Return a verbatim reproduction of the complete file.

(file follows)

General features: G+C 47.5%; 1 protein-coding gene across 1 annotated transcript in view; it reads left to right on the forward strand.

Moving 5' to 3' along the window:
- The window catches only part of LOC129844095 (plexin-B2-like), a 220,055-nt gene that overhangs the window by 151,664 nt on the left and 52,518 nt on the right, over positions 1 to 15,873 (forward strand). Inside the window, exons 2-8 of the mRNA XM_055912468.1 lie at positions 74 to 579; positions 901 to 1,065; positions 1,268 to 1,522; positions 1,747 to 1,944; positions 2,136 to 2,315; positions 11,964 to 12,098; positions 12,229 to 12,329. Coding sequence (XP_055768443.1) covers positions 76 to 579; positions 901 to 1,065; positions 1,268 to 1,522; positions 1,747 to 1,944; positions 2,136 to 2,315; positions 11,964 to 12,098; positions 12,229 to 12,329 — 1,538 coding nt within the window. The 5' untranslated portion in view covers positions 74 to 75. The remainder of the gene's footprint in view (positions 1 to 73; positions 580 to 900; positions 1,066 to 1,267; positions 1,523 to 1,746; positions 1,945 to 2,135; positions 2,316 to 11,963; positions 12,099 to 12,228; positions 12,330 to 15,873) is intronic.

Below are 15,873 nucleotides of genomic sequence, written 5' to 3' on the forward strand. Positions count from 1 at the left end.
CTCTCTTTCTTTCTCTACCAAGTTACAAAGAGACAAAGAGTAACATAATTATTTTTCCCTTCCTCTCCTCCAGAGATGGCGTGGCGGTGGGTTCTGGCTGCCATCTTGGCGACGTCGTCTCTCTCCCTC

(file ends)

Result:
General features: G+C 47.5%; 1 protein-coding gene across 1 annotated transcript in view; it reads left to right on the forward strand.

Moving 5' to 3' along the window:
- The window catches only part of LOC129844095 (plexin-B2-like), a 220,055-nt gene that overhangs the window by 151,664 nt on the left and 52,518 nt on the right, over positions 1 to 15,873 (forward strand). Inside the window, exons 2-8 of the mRNA XM_055912468.1 lie at positions 74 to 579; positions 901 to 1,065; positions 1,268 to 1,522; positions 1,747 to 1,944; positions 2,136 to 2,315; positions 11,964 to 12,098; positions 12,229 to 12,329. Coding sequence (XP_055768443.1) covers positions 76 to 579; positions 901 to 1,065; positions 1,268 to 1,522; positions 1,747 to 1,944; positions 2,136 to 2,315; positions 11,964 to 12,098; positions 12,229 to 12,329 — 1,538 coding nt within the window. The 5' untranslated portion in view covers positions 74 to 75. The remainder of the gene's footprint in view (positions 1 to 73; positions 580 to 900; positions 1,066 to 1,267; positions 1,523 to 1,746; positions 1,945 to 2,135; positions 2,316 to 11,963; positions 12,099 to 12,228; positions 12,330 to 15,873) is intronic.

Below are 15,873 nucleotides of genomic sequence, written 5' to 3' on the forward strand. Positions count from 1 at the left end.
CTCTCTTTCTTTCTCTACCAAGTTACAAAGAGACAAAGAGTAACATAATTATTTTTCCCTTCCTCTCCTCCAGAGATGGCGTGGCGGTGGGTTCTGGCTGCCATCTTGGCGACGTCGTCTCTCTCCCTC